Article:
A city in mourning: Grief in the wake of the Paris attacks

    People stand next to candles and banners during a candlelight vigil for the Paris attacks in the town square of Molenbeek

    People stand next to candles and banners during a candlelight vigil for the Paris attacks in the town square of Molenbeek

    In light of the recent tragic events in the Middle East and Paris, global citizens have been uniting in their shared grief. Many have expressed their shock and sadness differently, but the five stages of grief, denial, anger, bargaining, depression, and acceptance, are an emotional rite of passage that many people still expect to work through. However, psychologist George Bonnano’s research contradicts the traditional model.

    “Most human beings are resilient.” He recently told Pulse host Maiken Scott.

    He describes sadness as a necessary and functional emotion. It helps individuals to pause, reflect and appraise their environment, one in which their loved ones are gone. He noticed that sadness isn’t a constant feeling. It oscillates.

    “Sadness comes and goes because it’s an emotional reaction. We don’t notice that because we aren’t paying attention.” Bonnano explains. “It’s an occasional feeling.”

    For example, people who are in the throes of sorrow still have the capacity to laugh. These emotions were written off as part of the “denial” stage in the traditional model. But Bonnano could not find any literature that would delve into what’s going on. But nevertheless he is in awe of his research.

    Bonnano found in his research that sadness is most intense during the first weeks and months of grief, but then gradually lessens over time. People may likely still feel sadness years later, but it’s an occasional feeling.

    “People are capable of moments of joy when they are suffering greatly and it is a tremendous sign of how resilient we are,” Bonnano concludes.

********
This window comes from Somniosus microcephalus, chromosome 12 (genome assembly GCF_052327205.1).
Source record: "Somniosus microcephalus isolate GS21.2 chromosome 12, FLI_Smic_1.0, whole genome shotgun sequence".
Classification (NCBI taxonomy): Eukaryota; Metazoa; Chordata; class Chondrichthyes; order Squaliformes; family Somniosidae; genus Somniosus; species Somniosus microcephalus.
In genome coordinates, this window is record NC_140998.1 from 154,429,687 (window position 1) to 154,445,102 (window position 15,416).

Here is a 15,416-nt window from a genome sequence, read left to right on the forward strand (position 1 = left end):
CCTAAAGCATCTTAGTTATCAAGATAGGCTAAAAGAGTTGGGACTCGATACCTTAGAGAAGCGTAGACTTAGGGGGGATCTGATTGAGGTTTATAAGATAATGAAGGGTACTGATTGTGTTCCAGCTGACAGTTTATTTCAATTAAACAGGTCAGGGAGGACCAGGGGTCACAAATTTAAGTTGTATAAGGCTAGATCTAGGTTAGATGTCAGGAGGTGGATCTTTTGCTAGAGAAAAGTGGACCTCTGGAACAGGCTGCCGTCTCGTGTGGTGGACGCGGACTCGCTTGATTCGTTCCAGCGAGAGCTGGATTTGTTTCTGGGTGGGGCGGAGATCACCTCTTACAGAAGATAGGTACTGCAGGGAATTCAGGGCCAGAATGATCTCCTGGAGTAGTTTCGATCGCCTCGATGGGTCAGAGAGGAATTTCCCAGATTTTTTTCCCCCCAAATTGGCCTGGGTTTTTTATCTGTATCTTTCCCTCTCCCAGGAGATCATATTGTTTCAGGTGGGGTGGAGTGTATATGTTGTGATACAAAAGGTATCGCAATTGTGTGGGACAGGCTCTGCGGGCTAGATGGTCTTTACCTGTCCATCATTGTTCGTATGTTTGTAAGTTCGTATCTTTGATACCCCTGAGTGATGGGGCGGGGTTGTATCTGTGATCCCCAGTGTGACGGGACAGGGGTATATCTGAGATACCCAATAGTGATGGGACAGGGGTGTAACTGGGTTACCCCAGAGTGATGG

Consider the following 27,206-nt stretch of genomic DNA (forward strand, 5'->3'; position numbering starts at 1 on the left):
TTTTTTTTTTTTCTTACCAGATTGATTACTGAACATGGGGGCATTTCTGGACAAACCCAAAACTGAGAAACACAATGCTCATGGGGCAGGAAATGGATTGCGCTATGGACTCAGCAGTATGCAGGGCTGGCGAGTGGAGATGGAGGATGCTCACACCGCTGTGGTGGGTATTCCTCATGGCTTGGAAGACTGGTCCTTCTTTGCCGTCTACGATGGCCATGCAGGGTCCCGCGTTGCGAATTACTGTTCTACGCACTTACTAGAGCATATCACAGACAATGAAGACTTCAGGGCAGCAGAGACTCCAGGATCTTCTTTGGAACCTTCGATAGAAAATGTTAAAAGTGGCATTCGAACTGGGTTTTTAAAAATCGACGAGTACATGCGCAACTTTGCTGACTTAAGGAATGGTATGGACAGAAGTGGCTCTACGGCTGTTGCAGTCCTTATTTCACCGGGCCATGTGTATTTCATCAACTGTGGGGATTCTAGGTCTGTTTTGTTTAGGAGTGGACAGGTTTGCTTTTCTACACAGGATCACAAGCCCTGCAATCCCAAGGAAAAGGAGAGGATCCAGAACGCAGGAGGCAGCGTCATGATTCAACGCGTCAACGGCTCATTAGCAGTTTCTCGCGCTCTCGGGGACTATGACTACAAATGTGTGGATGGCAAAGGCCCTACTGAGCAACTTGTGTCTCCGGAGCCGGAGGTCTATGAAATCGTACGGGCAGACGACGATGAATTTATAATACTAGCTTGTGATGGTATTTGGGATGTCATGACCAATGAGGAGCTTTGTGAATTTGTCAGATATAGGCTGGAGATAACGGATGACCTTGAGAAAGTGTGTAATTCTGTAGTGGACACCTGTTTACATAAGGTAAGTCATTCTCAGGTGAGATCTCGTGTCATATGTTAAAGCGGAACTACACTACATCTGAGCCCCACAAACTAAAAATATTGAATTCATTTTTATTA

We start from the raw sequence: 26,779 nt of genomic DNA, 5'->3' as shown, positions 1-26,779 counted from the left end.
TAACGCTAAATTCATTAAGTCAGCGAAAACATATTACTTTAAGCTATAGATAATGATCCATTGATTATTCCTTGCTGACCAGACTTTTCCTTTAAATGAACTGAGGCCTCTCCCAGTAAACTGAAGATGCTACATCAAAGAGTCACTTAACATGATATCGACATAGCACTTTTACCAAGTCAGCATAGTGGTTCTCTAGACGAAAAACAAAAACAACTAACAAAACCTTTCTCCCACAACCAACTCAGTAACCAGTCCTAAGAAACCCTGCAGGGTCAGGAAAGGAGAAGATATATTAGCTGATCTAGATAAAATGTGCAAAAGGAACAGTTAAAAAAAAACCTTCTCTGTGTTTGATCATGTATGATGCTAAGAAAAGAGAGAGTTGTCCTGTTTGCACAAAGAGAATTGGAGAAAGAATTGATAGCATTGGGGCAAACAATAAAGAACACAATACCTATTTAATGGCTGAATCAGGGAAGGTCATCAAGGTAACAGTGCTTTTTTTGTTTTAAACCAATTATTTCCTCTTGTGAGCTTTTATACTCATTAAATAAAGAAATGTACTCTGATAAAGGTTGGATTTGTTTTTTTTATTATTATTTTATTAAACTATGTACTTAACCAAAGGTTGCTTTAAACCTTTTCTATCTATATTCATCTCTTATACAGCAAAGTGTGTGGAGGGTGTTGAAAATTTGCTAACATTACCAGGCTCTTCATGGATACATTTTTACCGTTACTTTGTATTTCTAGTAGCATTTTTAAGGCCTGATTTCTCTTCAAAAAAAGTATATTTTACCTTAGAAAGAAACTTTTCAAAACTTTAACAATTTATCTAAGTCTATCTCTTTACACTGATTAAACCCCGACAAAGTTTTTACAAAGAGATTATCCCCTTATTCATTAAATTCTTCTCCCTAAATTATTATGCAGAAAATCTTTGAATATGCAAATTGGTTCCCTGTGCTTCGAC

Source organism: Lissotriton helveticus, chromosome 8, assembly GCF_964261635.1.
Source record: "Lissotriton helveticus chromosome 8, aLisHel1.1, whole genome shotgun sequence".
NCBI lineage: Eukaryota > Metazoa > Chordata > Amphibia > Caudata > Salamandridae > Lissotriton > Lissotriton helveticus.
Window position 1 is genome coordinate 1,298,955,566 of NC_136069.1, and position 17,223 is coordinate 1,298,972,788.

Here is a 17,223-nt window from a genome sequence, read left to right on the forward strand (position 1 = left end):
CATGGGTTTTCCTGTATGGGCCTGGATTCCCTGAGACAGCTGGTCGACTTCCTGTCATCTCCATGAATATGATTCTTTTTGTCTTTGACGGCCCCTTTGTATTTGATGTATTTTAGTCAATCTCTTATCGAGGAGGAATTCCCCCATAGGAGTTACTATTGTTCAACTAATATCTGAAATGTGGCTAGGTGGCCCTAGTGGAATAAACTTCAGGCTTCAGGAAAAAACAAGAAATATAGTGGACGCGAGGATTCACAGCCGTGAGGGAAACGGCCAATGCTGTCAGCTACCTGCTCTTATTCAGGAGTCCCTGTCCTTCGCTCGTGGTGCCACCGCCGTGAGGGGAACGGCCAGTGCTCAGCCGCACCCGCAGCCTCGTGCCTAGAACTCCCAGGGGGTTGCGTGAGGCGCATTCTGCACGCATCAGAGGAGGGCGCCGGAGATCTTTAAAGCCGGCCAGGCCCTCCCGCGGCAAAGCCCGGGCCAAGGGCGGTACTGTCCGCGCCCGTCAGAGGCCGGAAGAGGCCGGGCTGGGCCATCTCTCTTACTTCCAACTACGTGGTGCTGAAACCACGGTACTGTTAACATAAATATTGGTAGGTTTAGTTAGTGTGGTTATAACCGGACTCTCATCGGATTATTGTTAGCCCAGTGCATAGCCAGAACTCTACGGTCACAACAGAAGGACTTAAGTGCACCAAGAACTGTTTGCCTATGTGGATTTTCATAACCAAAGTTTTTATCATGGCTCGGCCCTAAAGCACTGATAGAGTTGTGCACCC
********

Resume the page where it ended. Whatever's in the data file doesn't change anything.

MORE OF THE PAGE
The recent terror attacks have left many to deal with biting sadness associated with it. But Bonnano refers to such tragic events as “potentially traumatic.”

    He claims that we experience trauma-inducing events on a regular basis but how we react to them varies greatly. Most people do not develop long-lasting psychological issues following a potentially traumatic event, and often we even forget about them. While conducting his research, Bonnano asked his subjects if they have ever faced stressful situations such as being robbed at gun point, or witnessing an individual’s death. Most of the interviewees would say no, but later on would suddenly recall an incident where they did see such an incident. It first astounded Bonnano that people could forget such weighty life events. He soon realized that the significance of the events depended on several factors such as levels of stress, genetics, and the context of the event.

    “One event may be enormously traumatic for one person but not as traumatic for the other person who experienced almost the same thing,” states Bonnano.


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